Hong Kong

Traditionally, in much of China, people are more likely to drink tea, rather than alcoholic beverages. Many east Asian people are predisposed to alcohol intolerance, a condition that often manifests itself as the so-called 'Asian flush'. Nevertheless, many Chinese people do drink but don't expect the binge-drinking culture found in some western countries. There are many neighbourhoods in Hong Kong without much in the way of a bar or pub.

Drinking alcohol with food is acceptable, but there is no expectation to order alcohol with your meal in any restaurant. A number of popular eateries do not sell alcohol.

If drinking alcohol is not your thing, then Hong Kong might be described as a teetotaler's paradise. Many places offer a good range of non-alcoholic drinks, including extravagant mocktails that might seem more like a dessert. Such drinks are often consumed with a thick straw and may contain a variety of exotic sweet ingredients.

Lan Kwai Fong Central, Wanchai and Knutsford Terrace Kowloon are the three main drinking areas where locals, expats and tourists mingle together. Here you will certainly find a party atmosphere, but don't expect the drunken brawls and rowdiness that you might be used to back home. If you come to Hong Kong, and get drunk, you will certainly risk drawing considerable attention to yourself if you cannot hold your drink.

The minimum age for drinking in a bar is 18 years. There is usually a requirement for young adults to prove their age, especially when going to a nightclub. The accepted ID in clubs is either your passport or a Hong Kong ID card. Photocopies are rarely accepted due to minors using fake documents.

Drinking out in Hong Kong can be expensive, especially if you choose imported drinks in fashionable western-style bars. However, away from the tourist trail, some Chinese restaurants may have a beer promotion aimed at meeting the needs of groups of diners. In cooked food centres, usually found at the wet markets, young women are often employed to promote a particular brand of beer. Convenience stores such as Circle-K, and supermarkets all sell a reasonable range of drinks. In Lan Kwai Fong, the 7-Eleven there is a very popular 'bar' for party-animals on a budget.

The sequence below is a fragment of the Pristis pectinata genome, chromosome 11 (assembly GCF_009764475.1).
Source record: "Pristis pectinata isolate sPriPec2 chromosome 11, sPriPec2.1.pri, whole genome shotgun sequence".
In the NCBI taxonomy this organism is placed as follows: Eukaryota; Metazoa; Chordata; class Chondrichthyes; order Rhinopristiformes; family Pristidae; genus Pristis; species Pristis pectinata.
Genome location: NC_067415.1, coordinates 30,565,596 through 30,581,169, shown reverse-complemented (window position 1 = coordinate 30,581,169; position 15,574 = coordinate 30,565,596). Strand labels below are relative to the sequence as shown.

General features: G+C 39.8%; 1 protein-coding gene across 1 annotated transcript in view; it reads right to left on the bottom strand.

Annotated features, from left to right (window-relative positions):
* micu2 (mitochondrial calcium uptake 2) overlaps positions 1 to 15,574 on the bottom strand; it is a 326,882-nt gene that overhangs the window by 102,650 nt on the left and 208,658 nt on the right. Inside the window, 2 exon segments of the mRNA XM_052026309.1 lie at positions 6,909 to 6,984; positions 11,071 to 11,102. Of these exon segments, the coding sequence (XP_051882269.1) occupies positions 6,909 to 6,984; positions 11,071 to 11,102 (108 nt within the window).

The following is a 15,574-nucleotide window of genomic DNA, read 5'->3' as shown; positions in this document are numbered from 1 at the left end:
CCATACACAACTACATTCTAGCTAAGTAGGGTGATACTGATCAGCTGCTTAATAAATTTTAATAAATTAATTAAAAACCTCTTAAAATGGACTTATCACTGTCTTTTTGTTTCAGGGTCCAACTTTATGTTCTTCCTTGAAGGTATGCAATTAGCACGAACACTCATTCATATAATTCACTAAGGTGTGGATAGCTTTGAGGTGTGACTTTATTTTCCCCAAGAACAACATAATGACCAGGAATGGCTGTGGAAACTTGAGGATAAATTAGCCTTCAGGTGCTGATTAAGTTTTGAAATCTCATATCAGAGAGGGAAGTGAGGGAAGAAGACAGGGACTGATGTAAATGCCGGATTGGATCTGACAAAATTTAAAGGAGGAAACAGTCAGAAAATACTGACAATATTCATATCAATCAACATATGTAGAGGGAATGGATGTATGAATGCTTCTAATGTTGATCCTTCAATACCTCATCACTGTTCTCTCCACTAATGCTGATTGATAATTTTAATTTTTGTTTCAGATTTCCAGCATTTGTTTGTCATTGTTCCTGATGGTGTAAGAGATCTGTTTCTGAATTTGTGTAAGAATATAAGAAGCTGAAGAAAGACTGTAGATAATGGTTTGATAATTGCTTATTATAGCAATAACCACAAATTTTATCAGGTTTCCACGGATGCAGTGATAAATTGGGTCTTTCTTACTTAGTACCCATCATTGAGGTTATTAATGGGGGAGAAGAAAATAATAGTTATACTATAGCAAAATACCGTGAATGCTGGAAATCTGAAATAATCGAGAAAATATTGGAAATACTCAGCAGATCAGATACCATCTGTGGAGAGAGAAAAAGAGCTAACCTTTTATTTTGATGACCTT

During Wednesdays and Thursdays Ladies night applies in some bars in Wan Chai and Lan Kwai Fong, which in most cases means that women can enter bars and clubs for free, and in some rare cases also get their drinks paid for the night. At weekends, several bars and clubs in these areas also have an 'open bar' for some of the night, which means you can drink as much as you like.

Tsing Tao pronounced 'ching dow' is a famous pilsner beer that began life in 1903 in the former German colony of Qingdao. Here, German brewers began production to meet the needs and palates of European expats. Other brews that are widely available include, San Miguel, Carlsberg and Blue Girl. Beers and rice wines produced for the market in mainland China are popular and are sold at competitive prices in supermarkets. There is no longer any tax on wine or beer in Hong Kong.

Check the district pages of this travel guide for recommended bars.


Smoking Restrictions

A smoking-ban came into effect in 2007. The ban includes a number of outdoor locations such as university campuses, parks, gardens, bus stops, and beaches. As from 1 July 2009, the smoking ban has been extended to include places for adult entertainment such as bars, clubs and saunas. If you are undercover, you probably should not be smoking. Expect to pay a substantial fine of up to $5,000 if caught smoking in the wrong place. There is also a penalty of $1,500 for dropping cigarette butts.